In March, we reported on the outcome of the Lock -v- British Gas case, where the Employment Tribunal, following a decision referred to the European Court of Justice (ECJ), held that employers must take commission into account when calculating pay for holidays.
British Gas has now lodged an appeal against the Tribunal’s decision at the Employment Appeal Tribunal (EAT).
Mr Lock, a sales consultant, claimed unlawful deduction of wages in the Employment Tribunal. Whilst he was on annual leave, he received his basic salary but did not earn commission; therefore, following annual leave, his pay was lower.
The issue of what is holiday pay was referred to the ECJ. The ECJ concluded that Mr Lock’s commission was directly linked to the work he carried out, and so must be taken into account when calculating holiday pay.
The Tribunal dealt with the issue by inserting new wording into Regulation 16(3) of the Working Time Regulations 1998 as follows:
‘(e) as if, in the case of the entitlement under Regulation 13, a worker with normal working hours whose remuneration includes commission or similar payment shall be deemed to have remuneration which varies with the amount of work done for the purpose of Section 221.’
The Lock case followed an earlier decision in the EAT in Bear Scotland Ltd and others -v- Fulton and others, which had concluded that regular non-guaranteed overtime should be included in holiday pay calculations.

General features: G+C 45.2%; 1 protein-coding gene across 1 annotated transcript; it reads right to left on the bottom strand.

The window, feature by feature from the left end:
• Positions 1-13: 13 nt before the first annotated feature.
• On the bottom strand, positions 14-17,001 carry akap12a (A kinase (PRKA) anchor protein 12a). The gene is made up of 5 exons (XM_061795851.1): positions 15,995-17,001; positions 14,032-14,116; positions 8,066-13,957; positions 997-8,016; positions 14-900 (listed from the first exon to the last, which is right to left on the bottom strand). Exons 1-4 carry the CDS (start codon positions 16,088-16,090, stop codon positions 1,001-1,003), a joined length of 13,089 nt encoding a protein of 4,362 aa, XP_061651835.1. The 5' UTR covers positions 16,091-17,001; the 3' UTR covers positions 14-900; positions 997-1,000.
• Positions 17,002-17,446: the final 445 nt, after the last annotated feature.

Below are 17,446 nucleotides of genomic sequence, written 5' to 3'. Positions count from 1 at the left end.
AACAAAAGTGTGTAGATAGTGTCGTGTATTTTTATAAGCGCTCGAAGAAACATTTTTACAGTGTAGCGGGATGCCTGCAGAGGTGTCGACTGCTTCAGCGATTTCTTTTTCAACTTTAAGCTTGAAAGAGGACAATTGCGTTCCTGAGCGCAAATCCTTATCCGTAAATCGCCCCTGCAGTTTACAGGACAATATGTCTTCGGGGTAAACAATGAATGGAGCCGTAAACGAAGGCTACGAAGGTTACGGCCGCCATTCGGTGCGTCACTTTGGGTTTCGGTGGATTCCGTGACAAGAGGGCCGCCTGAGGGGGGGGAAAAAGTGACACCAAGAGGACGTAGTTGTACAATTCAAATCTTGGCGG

British Gas is appealing the decision on two grounds:
- Commission and non-guaranteed overtime are distinct concepts and as such, the Tribunal was wrong to conclude that Bear Scotland, which concerned overtime, had any bearing on the outcome of Lock.
- The EAT in Bear Scotland incorrectly concluded that the domestic legislation could be interpreted purposively to give effect to EU law (in other words, that the domestic courts have a fair amount of scope to alter, add to or construe the domestic legislation in order to implement the purpose of the EU law).
The appeal could also affect claims that involve payments other than commission, including overtime cases.
The appeal is not expected to be heard until late 2015. Therefore, there is a dilemma for employers as to whether to include non-guaranteed overtime and commission in holiday pay now, or await the appeal outcome (which itself may not be final).